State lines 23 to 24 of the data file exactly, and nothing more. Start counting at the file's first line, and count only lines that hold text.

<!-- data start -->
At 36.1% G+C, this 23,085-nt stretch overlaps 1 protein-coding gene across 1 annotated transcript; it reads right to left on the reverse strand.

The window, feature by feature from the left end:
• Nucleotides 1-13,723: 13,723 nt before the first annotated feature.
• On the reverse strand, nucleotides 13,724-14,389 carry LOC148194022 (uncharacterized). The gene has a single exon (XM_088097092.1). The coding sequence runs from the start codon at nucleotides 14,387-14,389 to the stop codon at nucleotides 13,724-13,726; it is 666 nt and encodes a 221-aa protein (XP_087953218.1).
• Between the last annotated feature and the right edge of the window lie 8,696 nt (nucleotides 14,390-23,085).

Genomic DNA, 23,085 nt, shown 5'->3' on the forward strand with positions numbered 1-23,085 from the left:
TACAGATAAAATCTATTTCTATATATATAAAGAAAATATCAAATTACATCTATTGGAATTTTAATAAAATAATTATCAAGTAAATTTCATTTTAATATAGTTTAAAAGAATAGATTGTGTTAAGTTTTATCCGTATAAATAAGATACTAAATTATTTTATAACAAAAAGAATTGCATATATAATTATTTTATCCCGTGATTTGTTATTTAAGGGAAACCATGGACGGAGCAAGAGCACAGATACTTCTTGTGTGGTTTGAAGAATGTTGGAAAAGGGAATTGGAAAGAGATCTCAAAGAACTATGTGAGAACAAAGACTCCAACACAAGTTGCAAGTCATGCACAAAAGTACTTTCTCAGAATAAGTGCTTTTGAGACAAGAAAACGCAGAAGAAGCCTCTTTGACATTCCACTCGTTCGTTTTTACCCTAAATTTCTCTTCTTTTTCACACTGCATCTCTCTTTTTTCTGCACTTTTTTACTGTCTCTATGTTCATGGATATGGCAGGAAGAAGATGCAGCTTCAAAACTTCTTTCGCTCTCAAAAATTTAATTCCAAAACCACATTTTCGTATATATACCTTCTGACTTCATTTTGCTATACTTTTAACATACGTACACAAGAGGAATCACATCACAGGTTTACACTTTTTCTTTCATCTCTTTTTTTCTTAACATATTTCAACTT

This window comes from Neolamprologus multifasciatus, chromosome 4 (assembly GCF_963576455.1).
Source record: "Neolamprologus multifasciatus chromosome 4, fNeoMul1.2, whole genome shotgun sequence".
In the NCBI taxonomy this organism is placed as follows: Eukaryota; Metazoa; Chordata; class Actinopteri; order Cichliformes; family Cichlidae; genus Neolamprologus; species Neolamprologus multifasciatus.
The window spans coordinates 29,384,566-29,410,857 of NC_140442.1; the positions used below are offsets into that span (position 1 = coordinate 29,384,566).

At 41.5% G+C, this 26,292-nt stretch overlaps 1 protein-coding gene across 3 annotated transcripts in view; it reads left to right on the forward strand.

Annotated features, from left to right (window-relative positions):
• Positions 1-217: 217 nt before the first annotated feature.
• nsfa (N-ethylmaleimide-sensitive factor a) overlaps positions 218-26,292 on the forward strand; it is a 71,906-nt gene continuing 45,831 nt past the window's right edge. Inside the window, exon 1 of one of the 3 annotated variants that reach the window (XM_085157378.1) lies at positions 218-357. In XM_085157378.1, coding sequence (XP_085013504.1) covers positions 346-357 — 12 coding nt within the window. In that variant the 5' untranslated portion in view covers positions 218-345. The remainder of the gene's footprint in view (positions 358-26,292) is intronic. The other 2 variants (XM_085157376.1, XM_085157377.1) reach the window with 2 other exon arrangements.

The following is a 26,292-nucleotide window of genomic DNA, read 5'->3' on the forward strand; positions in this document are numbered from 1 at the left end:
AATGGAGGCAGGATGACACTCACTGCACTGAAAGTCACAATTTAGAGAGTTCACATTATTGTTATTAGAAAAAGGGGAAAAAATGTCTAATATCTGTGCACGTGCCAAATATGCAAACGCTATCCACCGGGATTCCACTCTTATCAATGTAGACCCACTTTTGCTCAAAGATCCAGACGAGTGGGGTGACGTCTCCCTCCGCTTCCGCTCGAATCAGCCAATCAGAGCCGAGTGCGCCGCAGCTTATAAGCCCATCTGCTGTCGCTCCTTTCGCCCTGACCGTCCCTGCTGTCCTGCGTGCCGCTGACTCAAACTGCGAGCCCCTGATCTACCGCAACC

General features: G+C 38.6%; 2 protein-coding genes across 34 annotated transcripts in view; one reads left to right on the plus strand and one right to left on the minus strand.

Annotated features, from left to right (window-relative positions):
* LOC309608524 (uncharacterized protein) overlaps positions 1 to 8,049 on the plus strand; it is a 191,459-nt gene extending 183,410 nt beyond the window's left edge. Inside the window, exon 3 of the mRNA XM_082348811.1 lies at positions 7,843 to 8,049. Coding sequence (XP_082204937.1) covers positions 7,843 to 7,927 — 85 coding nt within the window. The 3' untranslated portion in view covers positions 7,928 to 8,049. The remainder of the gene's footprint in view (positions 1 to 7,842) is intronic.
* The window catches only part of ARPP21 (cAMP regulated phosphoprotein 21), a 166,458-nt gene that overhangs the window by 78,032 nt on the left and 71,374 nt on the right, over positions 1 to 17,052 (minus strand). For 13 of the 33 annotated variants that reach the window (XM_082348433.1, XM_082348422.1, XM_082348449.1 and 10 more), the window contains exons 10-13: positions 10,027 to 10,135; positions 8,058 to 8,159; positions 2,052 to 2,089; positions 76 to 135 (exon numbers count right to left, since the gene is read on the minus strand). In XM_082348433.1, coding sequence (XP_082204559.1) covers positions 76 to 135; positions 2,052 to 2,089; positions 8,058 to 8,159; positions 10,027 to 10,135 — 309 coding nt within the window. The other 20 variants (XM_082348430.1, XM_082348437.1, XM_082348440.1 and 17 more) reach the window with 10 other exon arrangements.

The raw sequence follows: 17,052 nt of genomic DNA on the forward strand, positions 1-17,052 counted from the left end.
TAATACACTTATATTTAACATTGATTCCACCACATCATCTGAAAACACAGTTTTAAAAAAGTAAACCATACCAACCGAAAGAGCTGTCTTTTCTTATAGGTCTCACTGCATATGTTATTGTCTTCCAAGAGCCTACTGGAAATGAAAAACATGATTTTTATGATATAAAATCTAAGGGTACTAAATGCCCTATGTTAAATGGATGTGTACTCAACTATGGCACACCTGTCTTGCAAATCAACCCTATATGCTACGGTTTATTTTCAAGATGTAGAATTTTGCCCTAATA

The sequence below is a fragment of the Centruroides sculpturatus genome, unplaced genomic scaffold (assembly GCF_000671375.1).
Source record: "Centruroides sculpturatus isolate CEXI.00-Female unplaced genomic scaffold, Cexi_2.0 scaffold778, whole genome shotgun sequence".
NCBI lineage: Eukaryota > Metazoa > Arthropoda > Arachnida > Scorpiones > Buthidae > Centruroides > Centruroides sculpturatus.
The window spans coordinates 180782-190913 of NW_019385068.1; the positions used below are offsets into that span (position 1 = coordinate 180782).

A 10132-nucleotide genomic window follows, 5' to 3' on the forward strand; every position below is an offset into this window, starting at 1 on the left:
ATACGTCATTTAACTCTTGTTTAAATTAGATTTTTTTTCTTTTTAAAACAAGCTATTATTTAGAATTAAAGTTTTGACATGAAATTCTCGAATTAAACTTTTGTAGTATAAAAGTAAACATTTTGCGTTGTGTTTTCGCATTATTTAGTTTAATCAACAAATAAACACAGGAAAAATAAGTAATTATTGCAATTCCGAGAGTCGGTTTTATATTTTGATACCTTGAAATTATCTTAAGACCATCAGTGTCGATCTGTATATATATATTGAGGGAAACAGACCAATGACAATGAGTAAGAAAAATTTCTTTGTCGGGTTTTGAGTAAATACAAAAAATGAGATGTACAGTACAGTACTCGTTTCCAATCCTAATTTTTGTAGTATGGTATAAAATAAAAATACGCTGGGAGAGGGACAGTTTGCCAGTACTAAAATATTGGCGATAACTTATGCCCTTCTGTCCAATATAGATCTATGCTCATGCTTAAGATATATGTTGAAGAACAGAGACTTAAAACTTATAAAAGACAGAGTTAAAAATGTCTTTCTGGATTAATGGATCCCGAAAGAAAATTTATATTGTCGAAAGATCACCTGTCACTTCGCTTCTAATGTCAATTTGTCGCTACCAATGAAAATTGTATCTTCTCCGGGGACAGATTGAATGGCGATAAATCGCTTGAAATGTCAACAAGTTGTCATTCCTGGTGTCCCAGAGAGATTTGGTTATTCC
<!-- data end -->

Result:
TAATACACTTATATTTAACATTGATTCCACCACATCATCTGAAAACACAGTTTTAAAAAAGTAAACCATACCAACCGAAAGAGCTGTCTTTTCTTATAGGTCTCACTGCATATGTTATTGTCTTCCAAGAGCCTACTGGAAATGAAAAACATGATTTTTATGATATAAAATCTAAGGGTACTAAATGCCCTATGTTAAATGGATGTGTACTCAACTATGGCACACCTGTCTTGCAAATCAACCCTATATGCTACGGTTTATTTTCAAGATGTAGAATTTTGCCCTAATA

The sequence below is a fragment of the Centruroides sculpturatus genome, unplaced genomic scaffold (assembly GCF_000671375.1).